I am not mad at Jackson State University football coach Neon Deon Sanders. I said it, and you know what else, the rest of don’t have the right to be angry at him either or call him names. He, like football, was seasonal and the good he did far outweigh his decision to move on.
Fortunately, or unfortunately, depending on where you sit in the stadium, when a player or celebrity of his caliber brings a spotlight to something as beloved as college football, yes, we get hot and bothered if that light fades, but what Sanders has done is say the whole world should pay attention to these gifted athletes and amazing schools. Thanks Coach. He said to the world and sports enthusiasts you need to see what you’re missing. Again, thanks Coach.
He had an agenda –raise attention, awareness, and resources, make some good trouble on behalf of young men who may have otherwise languished in obscurity, and last but not least, keep Mr. Prime in primetime. From where I sit, I’d say Mission Accomplished.
Unlike many folks who work at our beloved Historically Black Colleges and Universities (HBCU) who sign on early in their career and find their mission and ministry nurturing the next generation and never leave, Coach Prime never said he would do and make do—without elaborate facilities, salaries, bonuses, luxury perks—forever.
Now that he has come and gone, the rest of us need to step up and pick up his unfinished mission because everything he was trying to do at this Mississippi landmark and the other 105 HBCU still needs to be done.
The bright light he brought and displayed during his brief tenure still needs fuel/light bulbs to keep shining. While most of these schools, both private and public, were created after the Civil War, few have been adequately funded, but all have an unquestionable record of empowerment and achievement.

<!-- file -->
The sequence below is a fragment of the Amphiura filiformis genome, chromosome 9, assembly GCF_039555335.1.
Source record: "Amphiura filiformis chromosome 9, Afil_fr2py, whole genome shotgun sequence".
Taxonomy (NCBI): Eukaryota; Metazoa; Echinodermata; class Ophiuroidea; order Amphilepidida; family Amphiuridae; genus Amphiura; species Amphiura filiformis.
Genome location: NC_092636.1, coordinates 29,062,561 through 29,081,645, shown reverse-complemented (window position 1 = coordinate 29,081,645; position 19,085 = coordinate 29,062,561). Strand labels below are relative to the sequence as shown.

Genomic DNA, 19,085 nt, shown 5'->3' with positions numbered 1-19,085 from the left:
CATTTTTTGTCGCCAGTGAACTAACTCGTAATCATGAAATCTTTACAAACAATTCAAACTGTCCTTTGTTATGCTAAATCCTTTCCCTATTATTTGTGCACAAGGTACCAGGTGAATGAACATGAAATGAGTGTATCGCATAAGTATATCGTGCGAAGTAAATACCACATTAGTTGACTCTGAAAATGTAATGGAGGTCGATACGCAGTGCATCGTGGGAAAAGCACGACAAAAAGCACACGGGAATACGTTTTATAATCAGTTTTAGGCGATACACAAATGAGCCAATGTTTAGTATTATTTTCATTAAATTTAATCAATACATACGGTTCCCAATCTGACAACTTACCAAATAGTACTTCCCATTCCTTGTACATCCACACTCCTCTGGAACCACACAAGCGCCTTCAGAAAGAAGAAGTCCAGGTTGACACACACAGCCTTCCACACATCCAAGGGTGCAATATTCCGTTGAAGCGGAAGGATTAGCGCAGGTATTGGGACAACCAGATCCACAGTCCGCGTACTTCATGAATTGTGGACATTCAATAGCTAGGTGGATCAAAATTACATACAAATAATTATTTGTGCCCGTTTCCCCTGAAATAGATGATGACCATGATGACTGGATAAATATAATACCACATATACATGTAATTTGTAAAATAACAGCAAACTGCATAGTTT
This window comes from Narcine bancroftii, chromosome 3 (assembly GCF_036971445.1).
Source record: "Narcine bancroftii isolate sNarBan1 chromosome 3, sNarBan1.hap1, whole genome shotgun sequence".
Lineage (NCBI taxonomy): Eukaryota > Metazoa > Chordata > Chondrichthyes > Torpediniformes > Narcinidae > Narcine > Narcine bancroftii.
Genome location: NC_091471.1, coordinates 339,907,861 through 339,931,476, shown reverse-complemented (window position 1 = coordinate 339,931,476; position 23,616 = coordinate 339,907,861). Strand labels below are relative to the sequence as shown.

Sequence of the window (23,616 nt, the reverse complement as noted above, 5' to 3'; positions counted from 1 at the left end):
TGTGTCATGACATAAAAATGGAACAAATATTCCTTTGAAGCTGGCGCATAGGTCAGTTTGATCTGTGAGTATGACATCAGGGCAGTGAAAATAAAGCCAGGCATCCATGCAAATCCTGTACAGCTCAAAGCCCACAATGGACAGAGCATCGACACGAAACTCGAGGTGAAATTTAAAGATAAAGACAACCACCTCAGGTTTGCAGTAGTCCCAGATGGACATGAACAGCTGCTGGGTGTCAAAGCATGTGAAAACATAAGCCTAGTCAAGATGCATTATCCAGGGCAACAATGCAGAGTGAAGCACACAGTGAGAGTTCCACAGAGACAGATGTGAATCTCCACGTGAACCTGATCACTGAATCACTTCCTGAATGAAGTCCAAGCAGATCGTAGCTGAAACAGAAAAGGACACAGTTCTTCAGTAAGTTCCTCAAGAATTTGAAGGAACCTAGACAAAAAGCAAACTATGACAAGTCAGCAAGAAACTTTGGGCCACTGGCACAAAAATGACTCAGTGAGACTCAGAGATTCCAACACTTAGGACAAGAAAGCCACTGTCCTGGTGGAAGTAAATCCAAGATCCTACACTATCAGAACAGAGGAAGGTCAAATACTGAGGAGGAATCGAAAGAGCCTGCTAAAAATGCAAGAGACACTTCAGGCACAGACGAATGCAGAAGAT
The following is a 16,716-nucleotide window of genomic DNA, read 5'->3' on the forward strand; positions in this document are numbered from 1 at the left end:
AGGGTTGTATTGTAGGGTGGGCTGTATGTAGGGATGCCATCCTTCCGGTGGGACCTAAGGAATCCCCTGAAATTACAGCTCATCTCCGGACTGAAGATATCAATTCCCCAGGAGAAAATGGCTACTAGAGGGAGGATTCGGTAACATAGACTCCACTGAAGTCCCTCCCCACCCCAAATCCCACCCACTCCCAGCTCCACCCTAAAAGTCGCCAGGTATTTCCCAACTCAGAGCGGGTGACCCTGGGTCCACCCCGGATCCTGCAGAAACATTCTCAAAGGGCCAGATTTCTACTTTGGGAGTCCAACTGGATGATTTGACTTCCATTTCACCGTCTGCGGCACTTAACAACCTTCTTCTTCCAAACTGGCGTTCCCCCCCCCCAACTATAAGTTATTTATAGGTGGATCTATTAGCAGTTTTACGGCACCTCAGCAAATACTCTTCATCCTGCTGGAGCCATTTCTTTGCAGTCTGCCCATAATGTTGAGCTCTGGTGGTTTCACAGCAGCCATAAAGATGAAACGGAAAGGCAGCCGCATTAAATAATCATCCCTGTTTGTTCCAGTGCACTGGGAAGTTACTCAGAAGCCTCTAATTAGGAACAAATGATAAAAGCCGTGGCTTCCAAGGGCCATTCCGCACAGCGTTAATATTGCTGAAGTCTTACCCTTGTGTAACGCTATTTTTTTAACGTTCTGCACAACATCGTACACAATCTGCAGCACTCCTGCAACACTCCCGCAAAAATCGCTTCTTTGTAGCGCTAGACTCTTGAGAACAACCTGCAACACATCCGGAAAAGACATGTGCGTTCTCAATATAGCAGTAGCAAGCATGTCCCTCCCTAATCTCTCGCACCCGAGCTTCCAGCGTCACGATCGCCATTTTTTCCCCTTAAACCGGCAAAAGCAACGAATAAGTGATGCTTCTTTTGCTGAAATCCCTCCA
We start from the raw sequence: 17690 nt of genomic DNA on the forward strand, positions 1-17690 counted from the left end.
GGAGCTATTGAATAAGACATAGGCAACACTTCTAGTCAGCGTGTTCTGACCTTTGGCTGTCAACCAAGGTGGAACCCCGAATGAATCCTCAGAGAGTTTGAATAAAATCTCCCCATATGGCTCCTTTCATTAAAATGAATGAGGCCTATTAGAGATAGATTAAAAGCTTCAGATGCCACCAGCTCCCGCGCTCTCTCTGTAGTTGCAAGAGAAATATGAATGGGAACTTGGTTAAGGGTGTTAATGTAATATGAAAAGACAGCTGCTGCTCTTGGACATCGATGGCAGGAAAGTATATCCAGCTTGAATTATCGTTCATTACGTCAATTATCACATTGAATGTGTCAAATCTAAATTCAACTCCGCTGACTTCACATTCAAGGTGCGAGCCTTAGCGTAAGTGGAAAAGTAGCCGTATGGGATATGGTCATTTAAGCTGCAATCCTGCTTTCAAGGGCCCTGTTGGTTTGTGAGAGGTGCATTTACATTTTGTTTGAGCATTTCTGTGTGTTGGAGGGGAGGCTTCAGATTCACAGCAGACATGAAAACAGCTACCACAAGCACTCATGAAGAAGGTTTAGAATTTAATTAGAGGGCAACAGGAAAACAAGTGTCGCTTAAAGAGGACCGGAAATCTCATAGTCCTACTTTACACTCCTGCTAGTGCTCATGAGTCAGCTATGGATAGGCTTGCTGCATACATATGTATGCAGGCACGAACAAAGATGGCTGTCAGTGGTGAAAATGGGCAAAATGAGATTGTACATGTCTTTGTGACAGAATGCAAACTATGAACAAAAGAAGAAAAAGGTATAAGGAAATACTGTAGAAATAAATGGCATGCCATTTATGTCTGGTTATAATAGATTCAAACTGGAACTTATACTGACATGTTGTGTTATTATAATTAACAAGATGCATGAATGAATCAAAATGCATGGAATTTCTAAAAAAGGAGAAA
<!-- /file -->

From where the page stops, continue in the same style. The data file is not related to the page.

Many HBCU are experiencing record enrollment and improved gifts but not all, so the attention a superstar like Eddie George at Nashville’s Tennessee State University can bring is a plus any way you run it. Further, after pro players like Ed “Too Tall” Jones and Jerry Rice came from HBCU, so we’d think that would make them a logical recruiting stop, but it ain’t necessarily so. Doug Williams, whose legendary professional career includes the NFL and college coaching at his beloved Grambling State, also must be remembered for the star value he offered.
HBCU are a wonderful investment –not just for the few years of glitz and glamour Sanders brought to the gridiron but for a great education and community building. A recent article touted Phoenix Suns’ Christopher Paul who is graduating this month from North Carolina’s Winston-Salem State University.
Paul, who is completing his degree at his parents’ alma mater, gets high marks from me for investing his time, energy, and influence to advocate for degree completion, and support of HBCU value. What comes next is where the rubber hits the road for the rest of us.
We can’t all razzle and dazzle like Deon, but we can send a generous gift to support excellence and dreams. We won’t all get a generous offer to coach at a swanky school like the University of Colorado, Boulder but can we visit our neighborhood HBCU and see for ourselves the magic that happens there every day? Finally, can we stop hating on Brother Deon and let him live his life?
Now that he’s making more money, he has more to give back to JSU for the “prime” spot they gave him. Touchdown!
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